Colin Movie Review
Written by Daniel Benson
Released by Nowhere Fast Productions
Written and directed by Marc Price
2008, 109 minutes, Not rated
In 1985 George Romero gave horror fans something they’d never seen before; a glimpse into the soul of a zombie. Day of the Dead’s Bub was the first of the undead to be humanized and instead of wanting him killed, the audience rooted for him. Although Romero has continued to give character to certain zombies in subsequent movies, the main protagonists have always been human.
Now comes UK filmmaker Marc Price and his made-for-nothing, independent zombie movie, Colin. In a genre that has run out of ideas in the mainstream, and is a firm favorite for aspiring low-budget directors, Price has crafted something that is genuinely unique and original.
In the first few minutes of the movie we see our anti-hero, Colin, die from his injuries sustained during a zombie attack in his home. From his subsequent rebirth the rest of the film follows him as he adjusts to life as one of the walking dead. Watching him come to terms with his new life is like watching a mixture of a small child and an animal; the innocence of his interaction with his new environment, coupled with the instinct to feed and survive.
It’s always going to be risky to make an indie movie that runs well over 100 minutes. Too frequently they contain far too much padding that drags out the experience for the viewer. Where Colin is concerned, the opposite is true; I groaned when I saw the running time, yet the time passes rapidly as the story is so compelling. This wouldn’t be possible if it weren’t for Alastair Kirton, who is perfectly cast as the lead. This is predominantly a non-speaking role, so everything he conveys, the confusion, the anger, the emotion, is all done physically rather than verbally. And he does it all with the most amazing skill, becoming a completely convincing and endearing member of the undead. A less-capable actor in the lead could have ruined this movie.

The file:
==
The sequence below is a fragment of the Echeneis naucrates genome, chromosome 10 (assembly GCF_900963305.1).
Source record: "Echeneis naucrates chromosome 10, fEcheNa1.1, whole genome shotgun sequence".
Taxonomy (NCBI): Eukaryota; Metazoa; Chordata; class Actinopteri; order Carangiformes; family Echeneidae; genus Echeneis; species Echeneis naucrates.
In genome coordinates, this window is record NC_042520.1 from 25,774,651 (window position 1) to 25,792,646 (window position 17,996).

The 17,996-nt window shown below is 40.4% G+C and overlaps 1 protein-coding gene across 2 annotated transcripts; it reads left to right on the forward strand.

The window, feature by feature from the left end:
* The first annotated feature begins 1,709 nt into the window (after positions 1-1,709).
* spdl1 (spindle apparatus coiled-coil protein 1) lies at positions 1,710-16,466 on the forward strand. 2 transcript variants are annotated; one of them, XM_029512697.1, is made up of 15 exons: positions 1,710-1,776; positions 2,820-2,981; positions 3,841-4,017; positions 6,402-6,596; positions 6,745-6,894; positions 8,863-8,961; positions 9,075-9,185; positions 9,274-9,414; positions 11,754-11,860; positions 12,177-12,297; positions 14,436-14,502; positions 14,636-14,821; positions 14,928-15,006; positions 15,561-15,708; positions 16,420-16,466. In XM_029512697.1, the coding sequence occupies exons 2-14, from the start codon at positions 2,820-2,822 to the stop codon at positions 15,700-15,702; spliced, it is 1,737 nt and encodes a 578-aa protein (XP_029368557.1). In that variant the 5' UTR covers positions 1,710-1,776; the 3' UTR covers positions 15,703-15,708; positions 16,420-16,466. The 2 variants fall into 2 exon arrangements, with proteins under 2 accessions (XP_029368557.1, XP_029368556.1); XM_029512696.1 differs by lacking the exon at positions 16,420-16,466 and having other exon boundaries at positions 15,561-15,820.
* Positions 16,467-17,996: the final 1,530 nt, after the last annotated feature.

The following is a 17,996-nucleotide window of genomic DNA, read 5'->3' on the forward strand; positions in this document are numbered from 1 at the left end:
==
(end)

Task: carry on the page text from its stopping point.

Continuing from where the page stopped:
The supporting cast is all incredibly competent too. On his journey, Colin encounters groups of other zombies, survivors and those who just seem to be out to re-kill as many of the undead as they possibly can. As a mirror to standard zombie films, it is the humans that have minimal characterization, and as you’re watching from the undead point-of-view, the humans become the enemies and the zombies the heroes.
Colin was shot around London and Price has made use of some striking scenery, coupled with some beautifully composed shots. During the frequent attack scenes, there’s an awful lot of camera shake. It adds to the frenetic atmosphere of the attacks but at times it gets just a little too shaky and takes away from what would have been even more powerful visual sequences. Small criticism for a film that has been made so professionally and proficiently on a budget that would struggle to feed a hamster for a week.
While it’s certainly horrific, and extremely gory in places (thanks to the special effects of Michelle Webb), Colin is a tragic drama at heart. In the second act Colin is captured and held prisoner by his family, and his sister is convinced she can get through to the humanity he once had. True to form, there’s nothing left of the human that once was, but the scenes between the two siblings are simply heart-wrenching at times. It only takes a short attack outside Colin’s makeshift prison to get the two back together. Separated in life, reunited in death.
Colin is one of those rare gems of independent cinema, one that brings new ideas, talent, and faces to the screen. I’ve no doubt it will be a huge hit with horror fans and I can only hope that some enterprising distributor picks it up and gives it the release it deserves.
Colin is simply superb.
Video, Audio and Special Features:
Audio, video and special features not rated as this was a screener disc.
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